The team began the first half of the 1975-76 season fighting for a playoff position and on Dec. 28, they won 3-1 over the California Golden Seals and were one point behind the St. Louis Blues for a playoff position. That would be the last bright moment for the franchise. From Dec. 30 to Feb. 4, the team would lose 14 games, tie two games and win no games. It was not until Feb. 7 that the team won again, and then fell into a complete free fall losing 21 games and getting six ties. Thanks to going 0-35-8 in the last 44 games, the team finished with a record of 12 wins, 56 losses and 12 ties. It would prove to be the worst record in franchise history, all the way up to the New Jersey Devils of today. The team finished second-last in the league, ahead of the Capitals, but this time the Capitals were only four points behind.
During that season, the team would go through three coaches with Bep Guidolin being fired 45 games into the season and was replaced by Hall of Fame player Sid Abel for three games, before Eddie Bush came in to coach the team to a 1-23-8 record. Halfway through the season, the first captain of the team, Nolet, was traded to the Pittsburgh Penguins and was replaced by Guy Charron for the remainder of the season. That Feb. 7, 1976 win was the last time the Kansas City Scouts would ever win a game.
Those two seasons would prove to be the only two Kansas City would ever have, winning only 27 games out of 160 and having a 7-66-7 record away from home. Eventually, with the team performing so poorly, attendance began to tank. The team averaged only 8,218 people per game despite having a 17,000 seat arena, which was much larger than the league average.
The Capitals were much worse than the Scouts, but their owner was patient and had better financial backing that would allow the team to grow and eventually become a champion.
As the new season was about to start, the team had only sold 2,000 season tickets, and its owners group of 37 people was buried in debt. The decision was made to sell the Chiefs. A Denver-based group led by oil tycoon Jack Vickers bought the club on July 26, 1976 and moved to Colorado where they played as the Colorado Rockies for six seasons before they relocated to become the New Jersey Devils in 1982. The Scouts relocation was the first time since 1935 that the NHL had had a team relocate. The California Golden Seals, another hapless team, would also move that year to Cleveland.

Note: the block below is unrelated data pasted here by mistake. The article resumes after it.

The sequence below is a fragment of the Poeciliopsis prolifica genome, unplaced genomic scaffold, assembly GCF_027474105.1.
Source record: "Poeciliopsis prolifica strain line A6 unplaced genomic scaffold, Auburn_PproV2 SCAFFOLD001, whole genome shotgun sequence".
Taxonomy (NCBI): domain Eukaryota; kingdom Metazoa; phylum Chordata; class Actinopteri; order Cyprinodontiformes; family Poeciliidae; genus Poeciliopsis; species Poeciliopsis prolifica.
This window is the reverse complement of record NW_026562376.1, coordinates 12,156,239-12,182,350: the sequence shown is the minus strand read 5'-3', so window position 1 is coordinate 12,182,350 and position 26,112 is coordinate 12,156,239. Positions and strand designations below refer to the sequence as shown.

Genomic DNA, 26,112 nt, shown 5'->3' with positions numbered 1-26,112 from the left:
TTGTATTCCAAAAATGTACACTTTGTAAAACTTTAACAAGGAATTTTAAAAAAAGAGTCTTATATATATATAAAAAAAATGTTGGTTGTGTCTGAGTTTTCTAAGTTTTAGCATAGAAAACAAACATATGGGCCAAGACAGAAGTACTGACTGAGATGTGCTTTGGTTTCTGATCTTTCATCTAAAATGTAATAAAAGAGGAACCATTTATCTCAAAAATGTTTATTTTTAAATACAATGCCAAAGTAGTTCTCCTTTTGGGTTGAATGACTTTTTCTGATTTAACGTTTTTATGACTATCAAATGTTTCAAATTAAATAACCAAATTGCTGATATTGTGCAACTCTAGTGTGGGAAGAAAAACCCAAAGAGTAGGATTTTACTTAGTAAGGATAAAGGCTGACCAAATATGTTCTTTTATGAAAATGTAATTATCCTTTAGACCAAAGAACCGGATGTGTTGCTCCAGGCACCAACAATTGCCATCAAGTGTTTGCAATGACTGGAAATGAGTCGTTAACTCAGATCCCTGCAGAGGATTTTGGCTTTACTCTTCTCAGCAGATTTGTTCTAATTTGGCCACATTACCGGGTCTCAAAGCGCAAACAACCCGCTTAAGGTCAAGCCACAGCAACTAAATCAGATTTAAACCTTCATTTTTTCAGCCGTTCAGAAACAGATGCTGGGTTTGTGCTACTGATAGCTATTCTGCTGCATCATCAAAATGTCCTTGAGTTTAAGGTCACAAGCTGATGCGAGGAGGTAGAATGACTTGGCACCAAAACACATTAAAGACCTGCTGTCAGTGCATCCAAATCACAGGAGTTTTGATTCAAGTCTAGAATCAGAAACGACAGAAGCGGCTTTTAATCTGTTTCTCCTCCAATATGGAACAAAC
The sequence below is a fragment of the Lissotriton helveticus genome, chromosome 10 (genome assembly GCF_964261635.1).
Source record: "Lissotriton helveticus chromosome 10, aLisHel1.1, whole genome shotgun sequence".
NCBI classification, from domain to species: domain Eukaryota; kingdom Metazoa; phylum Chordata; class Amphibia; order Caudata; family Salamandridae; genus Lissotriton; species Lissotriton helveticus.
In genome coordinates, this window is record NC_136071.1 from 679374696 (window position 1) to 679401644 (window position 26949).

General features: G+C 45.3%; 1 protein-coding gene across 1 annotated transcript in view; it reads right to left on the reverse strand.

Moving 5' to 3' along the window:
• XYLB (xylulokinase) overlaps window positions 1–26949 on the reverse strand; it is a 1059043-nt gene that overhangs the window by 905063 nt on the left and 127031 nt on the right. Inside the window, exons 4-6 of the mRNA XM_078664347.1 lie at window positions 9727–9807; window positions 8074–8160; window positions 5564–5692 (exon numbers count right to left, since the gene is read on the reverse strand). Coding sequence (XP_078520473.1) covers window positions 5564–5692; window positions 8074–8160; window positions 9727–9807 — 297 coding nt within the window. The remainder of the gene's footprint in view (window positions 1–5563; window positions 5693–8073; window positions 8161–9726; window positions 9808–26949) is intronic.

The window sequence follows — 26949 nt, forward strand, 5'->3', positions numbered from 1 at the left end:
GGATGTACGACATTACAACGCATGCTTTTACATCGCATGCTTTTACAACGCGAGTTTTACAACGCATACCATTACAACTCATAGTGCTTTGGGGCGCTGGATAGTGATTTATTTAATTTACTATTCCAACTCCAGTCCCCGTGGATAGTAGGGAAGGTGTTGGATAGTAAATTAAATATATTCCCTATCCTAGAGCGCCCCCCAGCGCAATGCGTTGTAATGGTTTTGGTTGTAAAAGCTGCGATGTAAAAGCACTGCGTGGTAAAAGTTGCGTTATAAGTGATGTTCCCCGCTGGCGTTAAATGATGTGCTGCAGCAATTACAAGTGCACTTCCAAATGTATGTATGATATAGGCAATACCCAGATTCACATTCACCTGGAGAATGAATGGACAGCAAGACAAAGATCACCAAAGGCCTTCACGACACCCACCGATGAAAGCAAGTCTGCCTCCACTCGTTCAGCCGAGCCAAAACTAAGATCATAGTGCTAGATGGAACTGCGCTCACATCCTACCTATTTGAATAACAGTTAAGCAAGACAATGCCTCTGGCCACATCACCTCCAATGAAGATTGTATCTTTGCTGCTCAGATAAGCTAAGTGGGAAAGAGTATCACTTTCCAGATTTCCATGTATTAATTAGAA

Today, even though the New Jersey Devils are the NHL descendants of the Scouts, there is no mention of the team by the Devils. The media guide of the team does not acknowledge the captains, coaches or general managers of the Scouts. The only sign of that past is on a mural on the second floor of the Devil’s home rink that shows the former arena of both the Scouts and the Rockies.
Over the course of the team’s two seasons, they never recorded a shutout. Among the 49 players to play a game for the Scouts, all but four were from Canada. The other four were born in the United States. A total of 10 players played more than 100 games for the team, with Simon Nolet appearing in 113 and Gary Croteau appearing in 156.
The all-time leading scorer for the scouts was Guy Charron, who had 113 points in 129 games, followed by Simon Nolet with 83 points in 113 games and Wilf Paiement having 82 points in 135 games. Paiement was also the all-time penalty minutes leader with 222, followed by Steve Durbano at 209 minutes. Paiement is also the all-time goal scoring leader for the team with 47 goals.
Dennis Herron is the all-time win leader among Scouts goalies with 15. He also leads the team all-time in losses with 52. No goalie in Scouts history registered a shoutout and only Bill Oleschuk, who played one game, has a save percentage over 0.9.
Wilf Paiement was the last active player to play for the Scouts upon his retirement in 1988.
Today, the Scouts are mostly forgotten, even by New Jersey Devil fans but there are still rumours of a team eventually coming back to the community. When the Pittsburgh Penguins were in a management crisis, there were rumours the team would move to Kansas City.
Information comes from The Hockey Writers, Wikipedia, QuantHockey.com, Vintage Hockey Cards Report, Bleacher Report, Litter Box Cats